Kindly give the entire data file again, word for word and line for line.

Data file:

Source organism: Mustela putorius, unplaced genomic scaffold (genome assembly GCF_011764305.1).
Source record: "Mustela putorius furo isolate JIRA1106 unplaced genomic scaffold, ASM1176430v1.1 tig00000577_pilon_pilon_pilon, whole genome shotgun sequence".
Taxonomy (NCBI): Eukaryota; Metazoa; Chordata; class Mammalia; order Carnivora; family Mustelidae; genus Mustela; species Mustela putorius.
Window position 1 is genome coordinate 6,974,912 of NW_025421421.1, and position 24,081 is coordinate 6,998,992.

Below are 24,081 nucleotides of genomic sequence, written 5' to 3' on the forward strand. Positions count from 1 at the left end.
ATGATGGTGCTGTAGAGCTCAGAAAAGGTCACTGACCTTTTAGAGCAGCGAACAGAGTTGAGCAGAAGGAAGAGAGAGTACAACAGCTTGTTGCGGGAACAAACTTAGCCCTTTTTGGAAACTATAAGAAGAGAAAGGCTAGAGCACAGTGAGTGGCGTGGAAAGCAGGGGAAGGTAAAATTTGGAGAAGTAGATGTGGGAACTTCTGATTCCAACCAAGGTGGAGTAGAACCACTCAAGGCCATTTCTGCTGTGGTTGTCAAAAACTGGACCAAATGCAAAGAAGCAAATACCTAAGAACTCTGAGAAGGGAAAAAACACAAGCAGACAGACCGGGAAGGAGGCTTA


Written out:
Source organism: Mustela putorius, unplaced genomic scaffold (genome assembly GCF_011764305.1).
Source record: "Mustela putorius furo isolate JIRA1106 unplaced genomic scaffold, ASM1176430v1.1 tig00000577_pilon_pilon_pilon, whole genome shotgun sequence".
Taxonomy (NCBI): Eukaryota; Metazoa; Chordata; class Mammalia; order Carnivora; family Mustelidae; genus Mustela; species Mustela putorius.
Window position 1 is genome coordinate 6,974,912 of NW_025421421.1, and position 24,081 is coordinate 6,998,992.

Below are 24,081 nucleotides of genomic sequence, written 5' to 3' on the forward strand. Positions count from 1 at the left end.
ATGATGGTGCTGTAGAGCTCAGAAAAGGTCACTGACCTTTTAGAGCAGCGAACAGAGTTGAGCAGAAGGAAGAGAGAGTACAACAGCTTGTTGCGGGAACAAACTTAGCCCTTTTTGGAAACTATAAGAAGAGAAAGGCTAGAGCACAGTGAGTGGCGTGGAAAGCAGGGGAAGGTAAAATTTGGAGAAGTAGATGTGGGAACTTCTGATTCCAACCAAGGTGGAGTAGAACCACTCAAGGCCATTTCTGCTGTGGTTGTCAAAAACTGGACCAAATGCAAAGAAGCAAATACCTAAGAACTCTGAGAAGGGAAAAAACACAAGCAGACAGACCGGGAAGGAGGCTTA